Monday, May 18, 2015

Unleashing Potential..

Unleashing Potential.
I developed this chart in 2005 when I was the head of HR for Unilever Arabia and Gulf, to help me explain to the future leaders of the company at the time on how to plan for their career.
The chart was based on my own experience of how I developed my career.
The chart was valid way back when I first stepped into the work-life for the first time in 1983 and still valid for now.
a. Choosing a career options
- Always consider your source of motivation; what kind of work and accomplishments motive you the most? If you are motivated by scientific break-through, embark on a career as a research scientist.
I have always been motivated by creating values for organizations through structure, culture, and people. After one year of working, I decided that I wanted to be a  HR professional even though my starting point was as an engineer.
- Also assess your own strengths. Choosing a profession where you have to be strong or have an aptitude towards learning the subject matter, will make your pursuit easier and happier.
- Take a realistic view. What are the possibility of success, whether internally in the organization or in the open market? Why choose to pursue an ambition to be astronaut when you know that the portability of every achieving that is almost zero. 
b. Taking stock of your reality in term of strengths and weaknesses, and comparing with the profile of a successful figure in the profession will identify the gaps for you to close through learning and development.
- Find a successful figure as your bench-mark.
In my case, as a 26 year old young engineer I walked into the office of Texas Instruments HR director, Tuan Hassan Ali, and said to him that I hope one day I can step into his chair as a HR Director. I grabbed his attention. He was so pleased with the pro-activeness I displayed and made it his point to regularly stopped by my office after official work hours to chat and catch up on my progress. I profiled him; his traits and his competencies. I identified my gaps.
I listed down steps I needed to take in term of Skills, Leadership qualities, Experience etc.
c. For development, I engaged in all available options; formal training, informal involvement in people and HR related activities such as volunteering to organize events like  'family day', 'sports day' and 'annual dinner'.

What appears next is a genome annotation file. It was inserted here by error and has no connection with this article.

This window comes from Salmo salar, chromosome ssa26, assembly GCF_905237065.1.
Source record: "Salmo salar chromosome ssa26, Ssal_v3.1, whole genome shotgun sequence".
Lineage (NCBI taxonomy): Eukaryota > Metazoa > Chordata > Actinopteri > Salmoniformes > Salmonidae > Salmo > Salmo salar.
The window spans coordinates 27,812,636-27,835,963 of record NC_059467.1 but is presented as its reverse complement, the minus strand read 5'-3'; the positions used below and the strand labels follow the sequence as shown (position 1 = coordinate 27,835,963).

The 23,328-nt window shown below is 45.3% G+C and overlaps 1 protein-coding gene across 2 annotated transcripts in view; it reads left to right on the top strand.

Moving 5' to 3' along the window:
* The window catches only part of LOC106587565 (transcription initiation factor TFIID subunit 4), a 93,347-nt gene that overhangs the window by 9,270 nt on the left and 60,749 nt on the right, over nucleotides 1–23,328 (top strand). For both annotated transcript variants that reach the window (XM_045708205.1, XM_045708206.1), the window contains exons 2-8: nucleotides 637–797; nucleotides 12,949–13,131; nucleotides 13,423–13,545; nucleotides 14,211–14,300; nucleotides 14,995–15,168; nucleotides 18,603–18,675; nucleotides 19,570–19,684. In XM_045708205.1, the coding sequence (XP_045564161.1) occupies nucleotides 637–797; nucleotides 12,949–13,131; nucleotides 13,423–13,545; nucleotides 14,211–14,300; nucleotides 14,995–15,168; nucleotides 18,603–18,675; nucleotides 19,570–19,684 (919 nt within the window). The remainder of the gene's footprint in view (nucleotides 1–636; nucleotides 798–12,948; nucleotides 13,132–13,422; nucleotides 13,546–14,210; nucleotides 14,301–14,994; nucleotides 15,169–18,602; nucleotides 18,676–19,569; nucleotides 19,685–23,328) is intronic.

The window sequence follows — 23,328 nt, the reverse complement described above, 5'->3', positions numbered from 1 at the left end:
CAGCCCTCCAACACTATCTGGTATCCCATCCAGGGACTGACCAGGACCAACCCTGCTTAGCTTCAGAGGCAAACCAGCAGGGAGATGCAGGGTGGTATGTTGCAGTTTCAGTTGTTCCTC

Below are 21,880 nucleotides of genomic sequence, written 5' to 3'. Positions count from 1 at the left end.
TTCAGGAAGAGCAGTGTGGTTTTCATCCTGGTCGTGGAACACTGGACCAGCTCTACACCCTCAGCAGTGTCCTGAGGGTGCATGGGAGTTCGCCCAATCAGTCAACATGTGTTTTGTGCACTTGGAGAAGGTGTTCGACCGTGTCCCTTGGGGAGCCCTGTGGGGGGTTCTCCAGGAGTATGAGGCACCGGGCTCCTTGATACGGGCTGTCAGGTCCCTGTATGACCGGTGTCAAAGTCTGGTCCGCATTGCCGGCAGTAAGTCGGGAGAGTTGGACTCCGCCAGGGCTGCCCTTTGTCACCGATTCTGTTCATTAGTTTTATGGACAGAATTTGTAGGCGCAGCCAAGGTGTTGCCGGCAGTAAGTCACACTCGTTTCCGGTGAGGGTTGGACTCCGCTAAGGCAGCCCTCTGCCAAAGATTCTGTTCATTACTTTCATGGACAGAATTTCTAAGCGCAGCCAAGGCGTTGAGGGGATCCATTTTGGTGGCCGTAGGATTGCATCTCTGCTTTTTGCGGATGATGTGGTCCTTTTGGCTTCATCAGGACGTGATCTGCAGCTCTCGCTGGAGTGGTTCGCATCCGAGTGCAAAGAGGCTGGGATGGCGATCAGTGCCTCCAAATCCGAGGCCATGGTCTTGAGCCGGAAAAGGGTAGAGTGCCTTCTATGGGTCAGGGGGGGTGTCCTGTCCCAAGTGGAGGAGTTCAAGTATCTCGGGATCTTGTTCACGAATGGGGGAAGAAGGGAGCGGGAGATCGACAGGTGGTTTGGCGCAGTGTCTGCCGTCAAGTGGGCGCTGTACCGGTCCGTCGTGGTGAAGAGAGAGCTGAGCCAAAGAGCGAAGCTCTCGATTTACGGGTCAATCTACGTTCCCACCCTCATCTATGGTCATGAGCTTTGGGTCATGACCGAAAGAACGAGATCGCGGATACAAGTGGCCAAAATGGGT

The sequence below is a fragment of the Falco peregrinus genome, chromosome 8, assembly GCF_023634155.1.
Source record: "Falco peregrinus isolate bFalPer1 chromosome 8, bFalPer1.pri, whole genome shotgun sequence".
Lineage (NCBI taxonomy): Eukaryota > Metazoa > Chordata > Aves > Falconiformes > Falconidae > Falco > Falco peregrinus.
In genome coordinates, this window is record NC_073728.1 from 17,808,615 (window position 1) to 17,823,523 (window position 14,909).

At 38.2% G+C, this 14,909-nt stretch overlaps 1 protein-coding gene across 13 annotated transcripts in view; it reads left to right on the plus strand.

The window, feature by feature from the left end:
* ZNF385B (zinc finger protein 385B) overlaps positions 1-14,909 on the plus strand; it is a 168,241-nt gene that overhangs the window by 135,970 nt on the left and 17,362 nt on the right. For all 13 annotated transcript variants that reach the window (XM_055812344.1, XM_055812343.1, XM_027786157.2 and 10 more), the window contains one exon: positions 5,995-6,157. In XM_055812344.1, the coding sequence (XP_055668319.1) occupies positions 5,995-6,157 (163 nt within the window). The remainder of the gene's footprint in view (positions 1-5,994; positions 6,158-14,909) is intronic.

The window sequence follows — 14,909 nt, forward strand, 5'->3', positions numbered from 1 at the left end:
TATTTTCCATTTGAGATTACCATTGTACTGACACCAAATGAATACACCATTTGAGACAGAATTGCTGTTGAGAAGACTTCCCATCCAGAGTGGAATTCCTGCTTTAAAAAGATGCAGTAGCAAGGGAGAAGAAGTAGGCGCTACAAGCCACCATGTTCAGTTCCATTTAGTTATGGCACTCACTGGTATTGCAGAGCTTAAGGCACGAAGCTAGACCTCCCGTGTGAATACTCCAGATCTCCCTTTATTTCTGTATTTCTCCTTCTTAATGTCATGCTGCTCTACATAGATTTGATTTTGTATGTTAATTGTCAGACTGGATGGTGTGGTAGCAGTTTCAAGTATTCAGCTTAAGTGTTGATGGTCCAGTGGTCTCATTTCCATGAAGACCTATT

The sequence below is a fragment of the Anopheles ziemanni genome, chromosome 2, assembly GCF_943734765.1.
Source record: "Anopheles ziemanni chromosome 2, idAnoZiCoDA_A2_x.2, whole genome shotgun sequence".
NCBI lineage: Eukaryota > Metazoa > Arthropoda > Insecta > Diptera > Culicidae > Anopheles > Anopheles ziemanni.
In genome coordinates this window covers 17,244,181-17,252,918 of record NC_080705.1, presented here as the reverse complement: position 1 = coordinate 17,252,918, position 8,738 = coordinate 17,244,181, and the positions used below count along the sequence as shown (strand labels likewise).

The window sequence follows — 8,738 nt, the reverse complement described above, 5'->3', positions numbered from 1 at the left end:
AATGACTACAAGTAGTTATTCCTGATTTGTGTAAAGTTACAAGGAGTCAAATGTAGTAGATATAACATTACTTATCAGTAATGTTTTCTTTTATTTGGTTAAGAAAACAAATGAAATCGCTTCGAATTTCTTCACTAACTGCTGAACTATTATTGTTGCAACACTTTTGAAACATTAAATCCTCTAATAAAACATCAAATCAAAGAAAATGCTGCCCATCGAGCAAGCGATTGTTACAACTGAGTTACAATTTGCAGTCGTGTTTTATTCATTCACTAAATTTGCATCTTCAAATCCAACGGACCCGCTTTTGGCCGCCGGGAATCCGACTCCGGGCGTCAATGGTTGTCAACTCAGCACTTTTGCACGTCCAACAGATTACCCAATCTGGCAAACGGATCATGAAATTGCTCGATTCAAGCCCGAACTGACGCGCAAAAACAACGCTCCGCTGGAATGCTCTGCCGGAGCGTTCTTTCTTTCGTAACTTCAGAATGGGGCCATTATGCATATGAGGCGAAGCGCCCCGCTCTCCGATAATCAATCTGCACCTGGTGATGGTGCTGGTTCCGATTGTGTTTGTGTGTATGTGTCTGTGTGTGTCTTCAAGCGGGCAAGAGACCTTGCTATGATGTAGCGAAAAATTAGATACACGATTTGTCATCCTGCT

For formal training I enrolled myself for post graduate program , the Diploma in Human Resource Management (DIPM).
I read numerous books as my self-learning initiative and attended seminars and conferences.
I consider my bosses Tun Ibrahim, Mr Gunaratnam, Mohana Krishna (Now a Dato), Tuan Effendy Abd Rahman, and many others whom I respected and admired as my mentor and examples. I learned not only what they did right but also what they did wrong.
I seeked opportunities to be involved in projects, and also undertaken job assignments which I consider will enhance my development.
The point I wish to emphasize, I took responsibility for my own career development and development. I took a very pro-active approach, and fortunately the company was very supportive.

To be honest, if the company was less than supportive I would have moved on to another employer.

Sunday, May 17, 2015

My first six months at Texas Instruments was as an Intern...

For Bachelor's degree, I did a sandwich course in Applied Physics. Wiki defines Sandwich course as
"A sandwich degree is a four-year undergraduate course in which students undertake a placement year or internship in industry, normally after the second year at university. During 1989 in the United Kingdom, about 20% of the students in higher education were on sandwich courses.[1]"
For my 3rd year in 1982, I applied to Texas Instruments Malaysia for internship of six months, and was accepted. I remember very well receiving a letter signed by Puan Norilah Khan of Human Resource Department. Located on Jalan Enggang in Taman Keramat, Texas Instruments was one of the electronics MNCs which came to set up their factories in Malaysia's free trade zones, capitalizing on very attractive tax incentives in one of the most politically stable countries, educated work force, and excellent infrastructure.
My internship period was from March until August. I was assigned to different work areas, each time reporting to a different boss. Being an undergraduate who was studying overseas, I was given the due respect by the staffs and management.
Six months of working cum learning in an American company in Malaysia opened up my mind to career options outside the normal routes of working for the government. Even then at a gullible age of early twenties, I was attracted to the culture of meritocracy and work ethics I was exposed to. I found straight talking managers of multi-ethnicity intimidating at first. Once I received a few rounds of recognition for my performance and contribution, my confidence level grew and I found myself in the groove. I became one of them; fast, direct, and very focused on results.
I was assigned as a Trainee Engineer conducting experiments for process improvements. I learned from technicians and engineers. My best teachers however were the operators. They knew a lot about the processes and the machines. Many of them could do minor repairs themselves but they weren't always allowed to or wanted to. There were no incentives for that. This observation was what I leveraged on in the future years after I joined Texas Instruments on a full time employment. I tapped into the knowledge and capabilities of the operators. But I will reserve writing about this part in future chapters.